Granted there are reasons for some anti-police sentiment but responsible editors are there to disseminate news, features, advisories and other “stories” whilst ensuring the public good.

That can be done partly by supporting the good police practices. Last June 2002 - the Police and its Public Relations Unit courted the private media. Tried to establish mutual conduits of relationships. Hardly worked. The crime wave offered avenues for sensationalism, inside scoops and increased profits daily. Some editors threw ethics outside their editorial windows. (Someone else may wish to discuss the role and/or effectiveness of media monitoring committees or what passed for a Press Association in these parts.)

I know of an editor who established secure and sure insider-contacts with the Police in the heat of the crime wave. His ‘papers invariably turned up first at crime scenes, published names and incidents known then only to the police and sometimes even dared to anticipate the criminals’ next move. Nothing wrong with establishing insider contacts.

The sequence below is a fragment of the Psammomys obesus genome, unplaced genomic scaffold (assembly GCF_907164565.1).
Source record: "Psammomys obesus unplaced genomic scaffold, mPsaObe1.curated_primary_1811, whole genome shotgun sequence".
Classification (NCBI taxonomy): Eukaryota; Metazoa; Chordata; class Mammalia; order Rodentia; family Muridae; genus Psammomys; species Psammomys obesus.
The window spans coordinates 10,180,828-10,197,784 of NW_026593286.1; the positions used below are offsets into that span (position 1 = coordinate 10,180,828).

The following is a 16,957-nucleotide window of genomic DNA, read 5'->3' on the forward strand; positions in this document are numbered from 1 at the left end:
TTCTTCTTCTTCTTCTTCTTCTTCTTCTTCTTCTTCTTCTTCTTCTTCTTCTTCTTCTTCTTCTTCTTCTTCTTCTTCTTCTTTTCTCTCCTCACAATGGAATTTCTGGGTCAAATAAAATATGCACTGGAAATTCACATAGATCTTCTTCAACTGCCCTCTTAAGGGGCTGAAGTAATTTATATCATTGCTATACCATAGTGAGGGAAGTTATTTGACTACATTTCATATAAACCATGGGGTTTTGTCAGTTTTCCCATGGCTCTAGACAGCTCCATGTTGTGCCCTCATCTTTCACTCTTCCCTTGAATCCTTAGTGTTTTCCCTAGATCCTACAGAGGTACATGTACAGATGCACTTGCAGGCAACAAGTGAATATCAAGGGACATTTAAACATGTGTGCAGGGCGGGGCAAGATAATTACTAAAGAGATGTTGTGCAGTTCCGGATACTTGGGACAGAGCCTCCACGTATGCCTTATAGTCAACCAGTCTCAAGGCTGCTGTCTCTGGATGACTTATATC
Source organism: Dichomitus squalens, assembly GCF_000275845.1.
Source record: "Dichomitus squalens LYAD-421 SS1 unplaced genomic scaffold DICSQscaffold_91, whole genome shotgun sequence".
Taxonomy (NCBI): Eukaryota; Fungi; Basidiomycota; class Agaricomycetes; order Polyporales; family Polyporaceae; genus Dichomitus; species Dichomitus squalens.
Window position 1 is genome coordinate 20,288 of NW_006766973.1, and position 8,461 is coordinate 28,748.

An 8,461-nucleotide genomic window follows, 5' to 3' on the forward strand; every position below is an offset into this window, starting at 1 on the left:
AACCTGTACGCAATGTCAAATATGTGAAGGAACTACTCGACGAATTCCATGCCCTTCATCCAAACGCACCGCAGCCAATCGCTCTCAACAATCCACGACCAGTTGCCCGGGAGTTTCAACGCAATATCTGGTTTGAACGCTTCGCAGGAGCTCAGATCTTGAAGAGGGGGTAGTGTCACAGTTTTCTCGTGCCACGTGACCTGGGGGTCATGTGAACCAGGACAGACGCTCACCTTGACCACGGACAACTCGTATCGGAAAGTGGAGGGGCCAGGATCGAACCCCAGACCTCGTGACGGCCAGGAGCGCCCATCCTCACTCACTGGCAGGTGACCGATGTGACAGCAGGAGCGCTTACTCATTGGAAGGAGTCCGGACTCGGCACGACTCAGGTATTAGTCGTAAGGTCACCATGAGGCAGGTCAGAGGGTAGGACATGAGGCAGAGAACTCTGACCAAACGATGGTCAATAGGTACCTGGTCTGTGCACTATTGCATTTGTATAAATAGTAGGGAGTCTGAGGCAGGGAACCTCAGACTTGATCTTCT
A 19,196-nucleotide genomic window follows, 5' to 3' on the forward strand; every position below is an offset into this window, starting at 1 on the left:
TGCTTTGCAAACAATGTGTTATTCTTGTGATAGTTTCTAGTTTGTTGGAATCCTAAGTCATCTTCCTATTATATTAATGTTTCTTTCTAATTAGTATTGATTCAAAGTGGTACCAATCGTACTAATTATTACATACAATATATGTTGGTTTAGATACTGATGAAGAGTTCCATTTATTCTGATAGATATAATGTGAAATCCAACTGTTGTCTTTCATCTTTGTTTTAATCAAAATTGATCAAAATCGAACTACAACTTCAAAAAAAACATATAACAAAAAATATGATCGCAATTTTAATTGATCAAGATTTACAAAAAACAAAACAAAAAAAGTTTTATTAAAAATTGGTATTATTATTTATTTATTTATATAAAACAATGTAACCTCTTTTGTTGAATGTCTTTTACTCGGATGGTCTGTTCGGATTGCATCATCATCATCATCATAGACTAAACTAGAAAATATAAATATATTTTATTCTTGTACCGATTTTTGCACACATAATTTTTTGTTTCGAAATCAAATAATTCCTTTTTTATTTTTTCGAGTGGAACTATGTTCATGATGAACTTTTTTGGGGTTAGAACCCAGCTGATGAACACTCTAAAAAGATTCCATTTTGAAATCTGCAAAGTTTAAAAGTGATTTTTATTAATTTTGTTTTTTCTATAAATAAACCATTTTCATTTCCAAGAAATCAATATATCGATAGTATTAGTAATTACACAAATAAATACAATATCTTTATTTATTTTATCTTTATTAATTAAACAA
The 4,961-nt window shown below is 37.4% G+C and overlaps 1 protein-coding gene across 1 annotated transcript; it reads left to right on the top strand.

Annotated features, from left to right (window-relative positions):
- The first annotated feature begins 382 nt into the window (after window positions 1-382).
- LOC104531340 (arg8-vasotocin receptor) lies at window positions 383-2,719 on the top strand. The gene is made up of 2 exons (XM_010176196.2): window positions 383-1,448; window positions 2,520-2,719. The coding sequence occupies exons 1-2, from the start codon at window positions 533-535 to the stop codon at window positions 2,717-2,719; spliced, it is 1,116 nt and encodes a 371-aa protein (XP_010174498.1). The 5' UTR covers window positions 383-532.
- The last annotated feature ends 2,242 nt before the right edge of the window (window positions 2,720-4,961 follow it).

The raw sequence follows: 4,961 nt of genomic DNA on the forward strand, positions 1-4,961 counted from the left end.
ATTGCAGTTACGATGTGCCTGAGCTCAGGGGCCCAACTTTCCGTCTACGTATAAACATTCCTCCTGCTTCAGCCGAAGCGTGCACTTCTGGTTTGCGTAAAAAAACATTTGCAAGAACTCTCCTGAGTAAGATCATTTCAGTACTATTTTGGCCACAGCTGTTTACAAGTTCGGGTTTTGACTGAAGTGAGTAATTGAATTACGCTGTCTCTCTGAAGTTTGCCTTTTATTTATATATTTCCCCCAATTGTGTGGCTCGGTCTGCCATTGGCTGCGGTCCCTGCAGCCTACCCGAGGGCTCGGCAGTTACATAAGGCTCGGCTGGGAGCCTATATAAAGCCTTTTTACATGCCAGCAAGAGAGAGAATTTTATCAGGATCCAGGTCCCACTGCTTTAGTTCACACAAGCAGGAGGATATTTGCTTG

It is part of the profession. But it is how certain sensitive information is used! Like the time a released kidnap-victim shared vital information with the police in confidence - info the murderous kidnappers warned the released victim not to divulge.

Swiftly that “confidential” information appeared in the popular didn’t-care-a-damn newspaper. People had a right to know!? His edition had a right to publish and maintain interests and profits.

Then there was the newspaper who mentioned that an abducted victim, still being held, was the nephew of a wealthy gentleman who had just returned to Guyana. That one little but crucial detail was not known to the kidnappers when they carried off their victim.

Consider the implications. But had not the editor the right to carry that fact? What of his responsibility, however?

Recall too the television activists’ permission to carry the criminals’ message on TV. And an interview featuring a criminal just killed. How were those tapes obtained? Journalists have the right to protect their sources, was the American freedom-of-the-press response.

Even as innocent people were being slaughtered, it was not a matter of whose side the journalists were on, I’m told.